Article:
A new research has pointed out that population growth, urbanisation, increasing pollution, soil erosion and climate variations will contribute towards water-related conflicts.
According to the Water and Development Research Group at Aalto University, the situation is particularly difficult in many developing countries, where there are growing concerns over escalating water crises and even outright water conflicts.
"The current rate of population growth and urbanisation are already impacting food production. We need to improve the efficiency of agricultural output, as it's unlikely that the acreage under cultivation can be much increased. Improved efficiency requires the efficient use of water resources," Professor Olli Varis, from the Water and Development Research Group said.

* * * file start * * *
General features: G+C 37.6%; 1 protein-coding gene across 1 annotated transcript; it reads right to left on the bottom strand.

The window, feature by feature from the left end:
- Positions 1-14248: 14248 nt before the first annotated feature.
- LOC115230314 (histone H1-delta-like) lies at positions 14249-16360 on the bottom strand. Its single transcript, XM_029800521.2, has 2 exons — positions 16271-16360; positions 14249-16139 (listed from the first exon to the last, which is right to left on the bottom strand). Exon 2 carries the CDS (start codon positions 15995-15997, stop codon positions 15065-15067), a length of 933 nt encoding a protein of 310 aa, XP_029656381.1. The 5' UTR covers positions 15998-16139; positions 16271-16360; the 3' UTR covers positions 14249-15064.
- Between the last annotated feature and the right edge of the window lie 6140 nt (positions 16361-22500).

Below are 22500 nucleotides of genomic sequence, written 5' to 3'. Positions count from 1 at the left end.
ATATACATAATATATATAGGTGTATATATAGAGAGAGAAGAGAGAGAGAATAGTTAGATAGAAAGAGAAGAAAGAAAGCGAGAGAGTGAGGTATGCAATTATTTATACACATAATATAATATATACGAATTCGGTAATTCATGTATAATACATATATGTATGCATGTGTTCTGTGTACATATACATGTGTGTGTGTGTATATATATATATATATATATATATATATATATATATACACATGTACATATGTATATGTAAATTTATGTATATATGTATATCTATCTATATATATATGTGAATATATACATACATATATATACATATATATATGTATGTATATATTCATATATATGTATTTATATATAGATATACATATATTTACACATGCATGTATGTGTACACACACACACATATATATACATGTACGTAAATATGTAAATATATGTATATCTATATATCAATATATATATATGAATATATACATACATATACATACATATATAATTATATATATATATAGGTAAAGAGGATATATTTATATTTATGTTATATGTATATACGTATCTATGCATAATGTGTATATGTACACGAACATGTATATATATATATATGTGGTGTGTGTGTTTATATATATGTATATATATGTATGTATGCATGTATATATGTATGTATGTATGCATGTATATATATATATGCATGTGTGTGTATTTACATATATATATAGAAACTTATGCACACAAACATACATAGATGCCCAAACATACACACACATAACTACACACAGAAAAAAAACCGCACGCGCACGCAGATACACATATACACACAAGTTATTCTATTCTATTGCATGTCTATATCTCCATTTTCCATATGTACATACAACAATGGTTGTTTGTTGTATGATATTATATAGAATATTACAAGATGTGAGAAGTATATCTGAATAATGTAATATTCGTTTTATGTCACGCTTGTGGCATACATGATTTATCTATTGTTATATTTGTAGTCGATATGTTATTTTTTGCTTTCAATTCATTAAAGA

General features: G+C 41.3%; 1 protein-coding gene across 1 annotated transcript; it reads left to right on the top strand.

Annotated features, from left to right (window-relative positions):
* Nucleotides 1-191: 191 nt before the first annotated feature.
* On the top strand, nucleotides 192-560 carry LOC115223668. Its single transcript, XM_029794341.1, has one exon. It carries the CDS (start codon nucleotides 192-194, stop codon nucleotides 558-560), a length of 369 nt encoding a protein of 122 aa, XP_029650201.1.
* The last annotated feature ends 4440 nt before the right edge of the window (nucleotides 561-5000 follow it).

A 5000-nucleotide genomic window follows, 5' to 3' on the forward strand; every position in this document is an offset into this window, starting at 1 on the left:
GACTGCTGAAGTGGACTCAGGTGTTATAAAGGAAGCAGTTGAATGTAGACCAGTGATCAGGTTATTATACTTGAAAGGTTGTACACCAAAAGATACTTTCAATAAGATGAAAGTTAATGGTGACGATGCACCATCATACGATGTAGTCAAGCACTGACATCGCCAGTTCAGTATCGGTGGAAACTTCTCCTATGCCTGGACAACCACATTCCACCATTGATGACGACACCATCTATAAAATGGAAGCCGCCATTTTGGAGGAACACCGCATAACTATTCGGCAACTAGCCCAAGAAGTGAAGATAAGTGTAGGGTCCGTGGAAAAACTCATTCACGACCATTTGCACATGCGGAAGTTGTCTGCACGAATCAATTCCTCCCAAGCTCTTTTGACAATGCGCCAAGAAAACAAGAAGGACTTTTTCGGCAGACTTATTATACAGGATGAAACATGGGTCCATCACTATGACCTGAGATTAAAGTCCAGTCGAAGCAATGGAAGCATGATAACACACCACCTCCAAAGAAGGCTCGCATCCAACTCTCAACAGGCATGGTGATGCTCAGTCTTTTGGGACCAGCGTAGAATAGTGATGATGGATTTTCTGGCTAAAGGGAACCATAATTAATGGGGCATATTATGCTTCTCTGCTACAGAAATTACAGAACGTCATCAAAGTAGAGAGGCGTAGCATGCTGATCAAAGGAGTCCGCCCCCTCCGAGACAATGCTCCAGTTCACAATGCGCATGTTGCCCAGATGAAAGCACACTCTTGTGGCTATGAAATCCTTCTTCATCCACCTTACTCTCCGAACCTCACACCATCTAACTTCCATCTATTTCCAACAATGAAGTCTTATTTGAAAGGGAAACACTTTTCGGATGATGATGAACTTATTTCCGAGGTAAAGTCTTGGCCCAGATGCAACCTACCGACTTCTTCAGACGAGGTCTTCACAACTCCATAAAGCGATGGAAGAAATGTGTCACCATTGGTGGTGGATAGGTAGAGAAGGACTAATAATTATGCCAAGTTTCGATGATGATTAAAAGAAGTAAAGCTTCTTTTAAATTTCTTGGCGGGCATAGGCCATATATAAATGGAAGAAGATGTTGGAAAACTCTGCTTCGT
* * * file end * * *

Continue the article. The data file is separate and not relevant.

The Group's main research interests include integrated approaches to the management and planning of water resources as well as international water issues.
Professor Varis further pointed out that the utility of existing water resources is being adversely affected by increasing industrial pollution and the breakdown of natural material circulation.
"Up to 60 per cent of the world's population live in countries that suffer from water shortages, and that figure will rise sharply in the future," he said.
Water-related conflicts are particularly clearly visible in the Mekong River Basin in Southeast Asia, the report said.
At an estimated length of almost 5,000 kilometres, the Mekong is one of the world's largest free-flowing river systems. However, China, Laos and other countries in the region are now driving to harness these water resources, particularly for hydropower production.